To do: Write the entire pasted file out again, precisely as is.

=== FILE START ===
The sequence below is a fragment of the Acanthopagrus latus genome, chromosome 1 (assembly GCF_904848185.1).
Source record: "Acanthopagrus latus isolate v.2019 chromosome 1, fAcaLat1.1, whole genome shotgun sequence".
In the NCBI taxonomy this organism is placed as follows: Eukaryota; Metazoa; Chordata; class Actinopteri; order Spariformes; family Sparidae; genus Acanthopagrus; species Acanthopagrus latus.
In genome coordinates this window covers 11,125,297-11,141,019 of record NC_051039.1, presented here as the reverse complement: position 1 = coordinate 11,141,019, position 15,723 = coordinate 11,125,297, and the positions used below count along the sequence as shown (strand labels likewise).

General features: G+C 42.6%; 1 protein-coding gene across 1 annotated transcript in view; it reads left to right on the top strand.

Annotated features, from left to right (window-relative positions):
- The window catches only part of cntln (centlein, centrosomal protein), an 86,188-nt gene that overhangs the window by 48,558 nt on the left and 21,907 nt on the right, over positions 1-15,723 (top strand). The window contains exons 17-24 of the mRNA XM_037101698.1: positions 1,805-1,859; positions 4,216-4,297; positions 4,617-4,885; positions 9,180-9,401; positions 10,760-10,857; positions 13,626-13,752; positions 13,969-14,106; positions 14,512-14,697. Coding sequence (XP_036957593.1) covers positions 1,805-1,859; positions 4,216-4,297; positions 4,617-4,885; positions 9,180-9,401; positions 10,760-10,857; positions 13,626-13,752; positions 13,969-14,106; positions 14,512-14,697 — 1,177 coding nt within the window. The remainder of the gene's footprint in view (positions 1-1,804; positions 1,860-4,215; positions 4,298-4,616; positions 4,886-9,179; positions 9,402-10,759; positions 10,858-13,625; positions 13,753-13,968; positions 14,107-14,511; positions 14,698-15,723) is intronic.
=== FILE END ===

The sequence below is a fragment of the Acanthopagrus latus genome, chromosome 1 (assembly GCF_904848185.1).
Source record: "Acanthopagrus latus isolate v.2019 chromosome 1, fAcaLat1.1, whole genome shotgun sequence".
In the NCBI taxonomy this organism is placed as follows: Eukaryota; Metazoa; Chordata; class Actinopteri; order Spariformes; family Sparidae; genus Acanthopagrus; species Acanthopagrus latus.
In genome coordinates this window covers 11,125,297-11,141,019 of record NC_051039.1, presented here as the reverse complement: position 1 = coordinate 11,141,019, position 15,723 = coordinate 11,125,297, and the positions used below count along the sequence as shown (strand labels likewise).

General features: G+C 42.6%; 1 protein-coding gene across 1 annotated transcript in view; it reads left to right on the top strand.

Annotated features, from left to right (window-relative positions):
- The window catches only part of cntln (centlein, centrosomal protein), an 86,188-nt gene that overhangs the window by 48,558 nt on the left and 21,907 nt on the right, over positions 1-15,723 (top strand). The window contains exons 17-24 of the mRNA XM_037101698.1: positions 1,805-1,859; positions 4,216-4,297; positions 4,617-4,885; positions 9,180-9,401; positions 10,760-10,857; positions 13,626-13,752; positions 13,969-14,106; positions 14,512-14,697. Coding sequence (XP_036957593.1) covers positions 1,805-1,859; positions 4,216-4,297; positions 4,617-4,885; positions 9,180-9,401; positions 10,760-10,857; positions 13,626-13,752; positions 13,969-14,106; positions 14,512-14,697 — 1,177 coding nt within the window. The remainder of the gene's footprint in view (positions 1-1,804; positions 1,860-4,215; positions 4,298-4,616; positions 4,886-9,179; positions 9,402-10,759; positions 10,858-13,625; positions 13,753-13,968; positions 14,107-14,511; positions 14,698-15,723) is intronic.